6 Lessons Learned About Pattern Drafting

Recently I was given this cute checked fabric, I had a huge amount of it and no particular plans for what to do with it but I was very grateful. I soon came to the conclusion that it was perfect fabric for experimenting with. I had a go at drafting my own pattern for a top. Here is the result. I knew that pattern drafting wasn't going to be easy, and it wasn't, but I have learned quite a lot from this one top already. Read on to see exactly what I learned.

Lesson 1
You cannot use a stretch top as the starting point for making a top with a woven fabric. Ok so its probably pretty obvious to most of you, I tried to make allowances for the stretch by making it a little bigger in some places but basically this is not the top I originally intended to make. It was going to be a boxy top that buttoned all the way down but it was too narrow around my hips. I decided to make the back a little bit open to compensate and I have ended up with a lovely top for summer, it's just not what I envisioned when I first started.

Lesson 2
Curved hems are tricky and I need to be very careful when snipping into the curves to make the finish neat. It looks pretty good form the outside but the inside is a little messy.

Lesson 3
Drafting patterns for sleeves is pretty easy. I thought that this might be one of the most tricky parts of pattern drafting but in fact I found it very easy and my sleeve fitted into the arm hole perfectly. I will probably do this again in future if I have a sleeveless top or dress pattern as a simple modification.

Lesson 4
When drafting your own patterns you have to be flexible. As I said already I started out planning to make a different top to this one, but once I realised it wasn't going to work the way I planned I came up with a new idea that I liked too. I didn't have to just chuck away my work so far, I could make it into something different that turned out more fun than I had originally planned any way.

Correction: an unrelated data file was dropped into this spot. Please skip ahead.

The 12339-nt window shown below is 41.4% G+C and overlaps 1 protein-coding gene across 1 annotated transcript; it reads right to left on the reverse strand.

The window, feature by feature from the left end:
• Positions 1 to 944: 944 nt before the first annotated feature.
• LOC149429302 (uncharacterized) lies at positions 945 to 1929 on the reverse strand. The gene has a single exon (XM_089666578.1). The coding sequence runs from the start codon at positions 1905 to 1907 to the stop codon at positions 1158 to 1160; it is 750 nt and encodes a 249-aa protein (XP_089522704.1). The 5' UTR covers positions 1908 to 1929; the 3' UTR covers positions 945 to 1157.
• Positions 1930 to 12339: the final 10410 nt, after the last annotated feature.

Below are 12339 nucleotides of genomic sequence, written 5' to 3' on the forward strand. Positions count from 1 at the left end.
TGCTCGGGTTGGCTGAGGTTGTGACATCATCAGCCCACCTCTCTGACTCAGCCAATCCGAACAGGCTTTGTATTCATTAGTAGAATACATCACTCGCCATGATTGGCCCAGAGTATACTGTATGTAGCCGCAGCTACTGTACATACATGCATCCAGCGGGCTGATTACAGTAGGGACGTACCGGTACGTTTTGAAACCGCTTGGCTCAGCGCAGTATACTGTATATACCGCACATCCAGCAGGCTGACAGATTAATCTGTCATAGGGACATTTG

Lesson 5
I learned the correct order for putting together a top pattern. I hadn't given it much thought before I started but realised after cutting out my pattern pieces that I would need to stitch them up in a particular order rather than just guessing.

Lesson 6
I learned how to finish a neckline the way I like. The other unlined tops or dresses I have made so far finish the neckline with bias binding. I am not really a fan of this method, I find it tricky to get it to lie flat and I prefer not to have an extra seam there. I looked at some of my favourite tops from my wardrobe and realised my favourite finish is to sew in a neckline facing. I read a few tutorials for this and then came up with my own method. In future I can finish other tops like this even if the pattern suggests otherwise.

So there you have it, my lessons learned so far. Since making this top I have also made a skirt for which I also drafted the pattern which I will show you soon too. Zoe x


  1. Hi! I've just found your blog via the Pinterest board for Me Mad May, and I love this top. Out of curiosity, what reference did you use to draft sleeves? This is something I've always thought would be really tricky so I'm intrigued that you found it easy! Sounds good! :)

    1. Good question Helen, I had a good look at a few patterns I had for the general shape of a sleeve, measured the length of the arm hold and then drew a sleeve accordingly. Maybe I'll write a more detailed tutorial for it. I think if you wanted a more fitted sleeve or a more interesting design it would be more complicated though.


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